Anyway, the command should look like this:

    cat `cat /backup/home.tar.list` | tar tvf -

    Naturally, this is not something I've tried before. The best solution
    would be to upgrade, and I make no guarantee that my code won't
    trash your backups. (In particular, there's one way that it could --
    if any of those commands reads from stdin when you're not expecting
    it, it will absorb some of the input that should be going to an
    output file!) But anyway, maybe it will make it possible to do
    backups until you get the chance to upgrade, which would be valuable...

    - Logan

    Logan Guest

  7. #7

    Default Re: "tar" command has error messages.

    Logan Shaw wrote:
     
    >
    >
    > That's really, really close to the largest file you can have that
    > uses 32-bit offsets:
    >
    > $ echo '2^31 - 2147481600' | bc -l
    > 2048
    > $
    >
    > I would say it's highly likely you're running into that issue.
    >
    > Unfortunately, you are running 2.5.1, which is something like 6 or 7
    > years old. I can't recall whether it has support for 64-bit files
    > (large files). Here are some things you could try:[/ref]


    2.5.1 is not largefile aware. 2.6 was where that appeared.

    Kelly

    Kelly Guest

  8. #8

    Default Re: "tar" command has error messages.

    Pom wrote:
     

    As others have pointed out, it looks like you're running into the 2GB limit.
    Here's apossible solution:

    tar cvf - /export/home | gzip - > /backup/home.tar.gz
    or
    tar cvf - /export/home | compress - > /backup/home.tar.Z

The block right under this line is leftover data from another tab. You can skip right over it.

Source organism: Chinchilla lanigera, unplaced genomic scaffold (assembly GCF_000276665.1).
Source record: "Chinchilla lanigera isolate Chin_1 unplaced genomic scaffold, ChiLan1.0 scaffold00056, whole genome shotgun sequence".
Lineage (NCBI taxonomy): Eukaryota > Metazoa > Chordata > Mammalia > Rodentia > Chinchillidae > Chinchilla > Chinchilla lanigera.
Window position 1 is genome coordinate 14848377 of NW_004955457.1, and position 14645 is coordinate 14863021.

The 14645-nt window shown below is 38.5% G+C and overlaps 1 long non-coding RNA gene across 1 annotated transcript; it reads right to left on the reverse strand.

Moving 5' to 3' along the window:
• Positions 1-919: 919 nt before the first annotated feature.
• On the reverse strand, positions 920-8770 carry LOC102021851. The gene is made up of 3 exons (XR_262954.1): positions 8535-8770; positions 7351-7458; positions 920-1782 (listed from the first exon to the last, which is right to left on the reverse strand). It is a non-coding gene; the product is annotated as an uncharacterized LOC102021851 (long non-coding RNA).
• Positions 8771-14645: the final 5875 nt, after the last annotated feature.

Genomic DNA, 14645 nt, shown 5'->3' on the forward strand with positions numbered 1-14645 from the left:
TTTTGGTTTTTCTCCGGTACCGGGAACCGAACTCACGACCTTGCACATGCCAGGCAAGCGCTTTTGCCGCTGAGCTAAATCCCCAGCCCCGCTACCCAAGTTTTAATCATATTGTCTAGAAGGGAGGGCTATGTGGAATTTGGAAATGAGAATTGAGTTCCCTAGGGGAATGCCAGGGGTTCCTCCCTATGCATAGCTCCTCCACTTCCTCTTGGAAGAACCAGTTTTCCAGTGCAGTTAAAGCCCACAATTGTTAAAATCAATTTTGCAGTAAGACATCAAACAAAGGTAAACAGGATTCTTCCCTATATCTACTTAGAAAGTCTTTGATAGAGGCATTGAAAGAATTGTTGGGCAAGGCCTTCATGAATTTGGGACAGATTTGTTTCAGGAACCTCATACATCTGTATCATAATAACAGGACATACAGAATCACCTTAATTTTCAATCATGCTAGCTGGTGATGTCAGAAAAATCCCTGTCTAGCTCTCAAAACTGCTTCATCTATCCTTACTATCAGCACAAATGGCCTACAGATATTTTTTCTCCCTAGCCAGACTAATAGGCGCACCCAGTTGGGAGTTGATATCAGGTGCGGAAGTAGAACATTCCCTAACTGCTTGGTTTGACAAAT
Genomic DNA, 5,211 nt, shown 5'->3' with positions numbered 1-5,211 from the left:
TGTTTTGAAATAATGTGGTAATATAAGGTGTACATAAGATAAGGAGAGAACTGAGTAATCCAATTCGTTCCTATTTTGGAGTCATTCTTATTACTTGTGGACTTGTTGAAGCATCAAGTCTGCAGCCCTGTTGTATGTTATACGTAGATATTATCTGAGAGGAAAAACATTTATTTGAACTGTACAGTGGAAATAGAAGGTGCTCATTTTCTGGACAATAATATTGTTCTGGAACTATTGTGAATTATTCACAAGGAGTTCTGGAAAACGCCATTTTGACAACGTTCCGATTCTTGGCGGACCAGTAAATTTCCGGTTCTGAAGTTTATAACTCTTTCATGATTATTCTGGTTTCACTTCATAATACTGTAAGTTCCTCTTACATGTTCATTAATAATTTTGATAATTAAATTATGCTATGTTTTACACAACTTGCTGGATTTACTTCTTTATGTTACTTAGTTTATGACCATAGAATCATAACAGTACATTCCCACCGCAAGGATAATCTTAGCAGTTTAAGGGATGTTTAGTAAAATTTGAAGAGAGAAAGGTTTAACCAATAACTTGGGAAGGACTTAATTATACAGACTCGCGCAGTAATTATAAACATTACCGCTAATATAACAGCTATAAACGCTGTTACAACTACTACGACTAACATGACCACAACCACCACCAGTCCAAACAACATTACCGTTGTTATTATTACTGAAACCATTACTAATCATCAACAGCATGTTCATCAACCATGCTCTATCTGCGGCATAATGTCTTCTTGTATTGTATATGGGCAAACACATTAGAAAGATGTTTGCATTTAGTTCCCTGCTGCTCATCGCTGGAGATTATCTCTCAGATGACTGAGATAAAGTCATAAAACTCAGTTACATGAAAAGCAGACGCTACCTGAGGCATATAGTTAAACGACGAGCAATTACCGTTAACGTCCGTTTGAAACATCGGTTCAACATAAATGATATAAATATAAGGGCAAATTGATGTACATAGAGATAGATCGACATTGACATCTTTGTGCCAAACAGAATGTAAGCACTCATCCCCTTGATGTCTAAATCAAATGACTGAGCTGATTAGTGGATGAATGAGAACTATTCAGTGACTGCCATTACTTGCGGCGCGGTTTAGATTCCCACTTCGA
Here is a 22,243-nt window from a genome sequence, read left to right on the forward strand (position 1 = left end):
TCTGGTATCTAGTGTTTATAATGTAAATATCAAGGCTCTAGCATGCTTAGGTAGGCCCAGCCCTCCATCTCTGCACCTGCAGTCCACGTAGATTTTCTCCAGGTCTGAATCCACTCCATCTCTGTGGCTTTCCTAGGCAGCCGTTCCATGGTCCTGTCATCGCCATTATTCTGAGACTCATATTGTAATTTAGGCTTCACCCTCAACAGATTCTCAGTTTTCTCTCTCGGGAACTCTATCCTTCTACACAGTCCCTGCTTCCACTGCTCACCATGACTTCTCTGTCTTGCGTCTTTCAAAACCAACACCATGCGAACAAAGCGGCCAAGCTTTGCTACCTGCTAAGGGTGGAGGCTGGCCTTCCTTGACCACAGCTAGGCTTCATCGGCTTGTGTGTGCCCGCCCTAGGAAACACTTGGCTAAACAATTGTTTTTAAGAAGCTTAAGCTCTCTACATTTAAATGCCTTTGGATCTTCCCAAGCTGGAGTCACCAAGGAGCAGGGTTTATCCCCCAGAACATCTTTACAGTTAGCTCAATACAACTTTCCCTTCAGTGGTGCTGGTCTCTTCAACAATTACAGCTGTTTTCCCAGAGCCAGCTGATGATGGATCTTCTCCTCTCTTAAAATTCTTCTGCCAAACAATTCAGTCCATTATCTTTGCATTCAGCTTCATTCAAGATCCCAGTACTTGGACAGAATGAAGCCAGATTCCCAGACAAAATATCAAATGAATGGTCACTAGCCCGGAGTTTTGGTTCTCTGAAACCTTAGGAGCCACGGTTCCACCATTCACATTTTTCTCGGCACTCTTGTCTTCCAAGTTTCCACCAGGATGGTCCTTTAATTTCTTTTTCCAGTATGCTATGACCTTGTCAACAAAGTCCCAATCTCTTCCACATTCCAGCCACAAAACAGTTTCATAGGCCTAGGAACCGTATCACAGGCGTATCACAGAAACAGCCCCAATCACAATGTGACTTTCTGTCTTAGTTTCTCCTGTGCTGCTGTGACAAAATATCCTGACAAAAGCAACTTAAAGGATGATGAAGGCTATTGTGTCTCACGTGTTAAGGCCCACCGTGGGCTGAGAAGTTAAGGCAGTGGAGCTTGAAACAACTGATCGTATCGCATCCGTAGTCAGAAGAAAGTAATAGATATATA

gzip has slightly better compression than compress but is not part of the
    standard 2.5.1 codebase so you might want to grab it from
    http://www.sunfreeware.com/ (asuming it's available for 2.5.1...otherwise
    it's either "compress" or compile gzip from source).

    HTH.

    Cheers,

    --James
    __________________________________
    A random quote of nothing:

    Department chairmen never die, they just lose their faculties.

    Centurion Guest

  9. #9

    Default Re: "tar" command has error messages.

    Centurion wrote: 

    Wasn't someone pointing out here on comp.unix.solaris a few weeks
    ago that older versions of gzip had problems with streams greater
    than 2 GB, even if its input and output are both pipes?

    I seem to recall that it was the type of bug where it would
    work sometimes, and sometimes would not, which sound exactly
    like the type of bug I would NOT want to encounter when
    doing backups. :-)

    - Logan

    Logan Guest

  10. #10

    Default Re: "tar" command has error messages.

    Not just really, really close, I'd say. Considering the amount of bytes
    beeing backed up (2339697Kbytes or 2395849728bytes > 2^31!)then it is
    clear that he has the problem of file size limitation. The fact that it
    stops 2048 bytes short of the maximum allowed is due to the tar command